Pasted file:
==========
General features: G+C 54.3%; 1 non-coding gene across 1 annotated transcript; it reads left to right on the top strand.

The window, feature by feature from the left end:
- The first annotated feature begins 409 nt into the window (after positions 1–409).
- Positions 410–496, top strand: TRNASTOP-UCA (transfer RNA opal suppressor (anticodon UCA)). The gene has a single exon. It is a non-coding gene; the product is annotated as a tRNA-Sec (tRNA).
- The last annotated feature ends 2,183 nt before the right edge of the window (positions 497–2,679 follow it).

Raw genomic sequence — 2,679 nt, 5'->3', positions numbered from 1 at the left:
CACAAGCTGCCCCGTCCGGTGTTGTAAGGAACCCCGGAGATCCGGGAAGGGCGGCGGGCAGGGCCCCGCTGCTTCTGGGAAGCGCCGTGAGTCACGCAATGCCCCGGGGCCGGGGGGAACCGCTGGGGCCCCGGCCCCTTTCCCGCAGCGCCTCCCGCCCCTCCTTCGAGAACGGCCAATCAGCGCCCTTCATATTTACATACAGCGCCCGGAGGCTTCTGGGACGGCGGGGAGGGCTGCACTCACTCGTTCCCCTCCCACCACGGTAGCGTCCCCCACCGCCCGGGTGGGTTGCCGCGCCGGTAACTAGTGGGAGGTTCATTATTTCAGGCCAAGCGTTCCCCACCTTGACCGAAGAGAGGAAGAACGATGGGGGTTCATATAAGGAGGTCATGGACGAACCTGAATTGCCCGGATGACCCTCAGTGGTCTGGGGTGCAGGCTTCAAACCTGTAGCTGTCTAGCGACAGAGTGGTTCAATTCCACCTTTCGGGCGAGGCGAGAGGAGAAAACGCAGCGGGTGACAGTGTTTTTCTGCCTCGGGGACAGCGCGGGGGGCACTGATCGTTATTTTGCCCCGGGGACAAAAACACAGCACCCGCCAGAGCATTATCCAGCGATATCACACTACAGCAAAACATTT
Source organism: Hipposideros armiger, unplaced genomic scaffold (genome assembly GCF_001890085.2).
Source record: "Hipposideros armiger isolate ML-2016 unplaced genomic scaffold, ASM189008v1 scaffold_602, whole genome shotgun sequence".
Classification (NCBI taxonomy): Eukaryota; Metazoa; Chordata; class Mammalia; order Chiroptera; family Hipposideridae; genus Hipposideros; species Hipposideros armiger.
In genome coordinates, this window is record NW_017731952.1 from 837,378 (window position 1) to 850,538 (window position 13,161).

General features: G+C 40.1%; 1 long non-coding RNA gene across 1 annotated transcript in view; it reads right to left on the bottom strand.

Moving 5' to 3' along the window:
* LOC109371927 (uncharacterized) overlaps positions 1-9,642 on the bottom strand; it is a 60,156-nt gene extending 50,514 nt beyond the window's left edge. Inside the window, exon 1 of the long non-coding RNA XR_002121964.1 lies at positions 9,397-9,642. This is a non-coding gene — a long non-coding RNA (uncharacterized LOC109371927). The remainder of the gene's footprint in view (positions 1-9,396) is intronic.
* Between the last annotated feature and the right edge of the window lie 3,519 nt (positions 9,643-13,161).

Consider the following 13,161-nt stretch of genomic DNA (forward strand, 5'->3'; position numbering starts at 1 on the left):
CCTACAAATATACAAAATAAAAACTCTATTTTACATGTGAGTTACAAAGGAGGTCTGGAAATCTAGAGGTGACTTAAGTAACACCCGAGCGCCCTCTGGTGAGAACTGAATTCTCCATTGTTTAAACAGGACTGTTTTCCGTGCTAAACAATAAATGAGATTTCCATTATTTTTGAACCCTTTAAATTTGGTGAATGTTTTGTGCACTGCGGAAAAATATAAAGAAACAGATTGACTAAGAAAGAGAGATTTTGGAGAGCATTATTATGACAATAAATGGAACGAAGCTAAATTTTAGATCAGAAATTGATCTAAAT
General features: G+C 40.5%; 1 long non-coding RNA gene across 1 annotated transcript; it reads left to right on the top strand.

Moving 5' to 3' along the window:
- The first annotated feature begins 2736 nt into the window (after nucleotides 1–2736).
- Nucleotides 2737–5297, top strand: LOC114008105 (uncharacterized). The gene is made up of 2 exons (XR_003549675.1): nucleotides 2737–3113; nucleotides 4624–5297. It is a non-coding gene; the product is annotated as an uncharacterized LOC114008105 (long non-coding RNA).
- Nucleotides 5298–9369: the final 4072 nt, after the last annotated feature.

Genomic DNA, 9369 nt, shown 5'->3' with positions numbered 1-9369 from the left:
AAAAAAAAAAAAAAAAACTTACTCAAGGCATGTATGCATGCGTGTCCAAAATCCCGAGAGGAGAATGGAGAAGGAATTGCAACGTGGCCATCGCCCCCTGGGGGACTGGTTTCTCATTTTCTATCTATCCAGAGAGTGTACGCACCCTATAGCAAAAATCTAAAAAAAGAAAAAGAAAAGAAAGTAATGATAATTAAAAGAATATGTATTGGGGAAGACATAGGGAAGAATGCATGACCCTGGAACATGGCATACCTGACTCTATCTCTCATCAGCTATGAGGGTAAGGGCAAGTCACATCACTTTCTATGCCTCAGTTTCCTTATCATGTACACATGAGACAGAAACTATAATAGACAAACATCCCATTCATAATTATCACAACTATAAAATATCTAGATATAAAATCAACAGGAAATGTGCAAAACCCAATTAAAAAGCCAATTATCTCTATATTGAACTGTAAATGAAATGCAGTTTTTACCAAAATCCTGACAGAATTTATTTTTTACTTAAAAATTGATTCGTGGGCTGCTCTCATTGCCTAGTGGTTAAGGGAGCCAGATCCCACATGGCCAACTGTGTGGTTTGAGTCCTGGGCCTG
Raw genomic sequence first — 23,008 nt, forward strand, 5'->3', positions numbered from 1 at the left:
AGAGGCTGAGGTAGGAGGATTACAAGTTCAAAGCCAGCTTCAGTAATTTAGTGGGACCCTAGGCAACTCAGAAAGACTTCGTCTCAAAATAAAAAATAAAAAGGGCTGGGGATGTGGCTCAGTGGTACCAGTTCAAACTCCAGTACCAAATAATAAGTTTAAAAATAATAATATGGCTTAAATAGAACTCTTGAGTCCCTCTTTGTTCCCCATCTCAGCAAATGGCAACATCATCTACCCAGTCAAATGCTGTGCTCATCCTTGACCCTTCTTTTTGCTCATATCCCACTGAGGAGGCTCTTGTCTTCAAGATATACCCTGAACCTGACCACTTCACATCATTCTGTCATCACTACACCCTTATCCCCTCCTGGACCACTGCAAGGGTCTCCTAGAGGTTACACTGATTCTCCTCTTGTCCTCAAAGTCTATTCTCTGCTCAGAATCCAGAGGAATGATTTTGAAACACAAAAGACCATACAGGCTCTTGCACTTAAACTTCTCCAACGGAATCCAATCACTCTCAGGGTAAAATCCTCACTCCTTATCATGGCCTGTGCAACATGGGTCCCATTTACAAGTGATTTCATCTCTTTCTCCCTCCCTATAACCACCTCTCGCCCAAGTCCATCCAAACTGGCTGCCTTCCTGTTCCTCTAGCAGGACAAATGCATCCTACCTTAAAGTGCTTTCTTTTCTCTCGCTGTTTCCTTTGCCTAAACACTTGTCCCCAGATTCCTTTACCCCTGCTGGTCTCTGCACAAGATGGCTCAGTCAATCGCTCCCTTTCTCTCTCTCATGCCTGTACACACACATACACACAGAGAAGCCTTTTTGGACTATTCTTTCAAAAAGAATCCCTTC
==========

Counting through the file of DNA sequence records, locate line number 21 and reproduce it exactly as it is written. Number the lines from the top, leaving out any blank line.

- Nucleotides 2737–5297, top strand: LOC114008105 (uncharacterized). The gene is made up of 2 exons (XR_003549675.1): nucleotides 2737–3113; nucleotides 4624–5297. It is a non-coding gene; the product is annotated as an uncharacterized LOC114008105 (long non-coding RNA).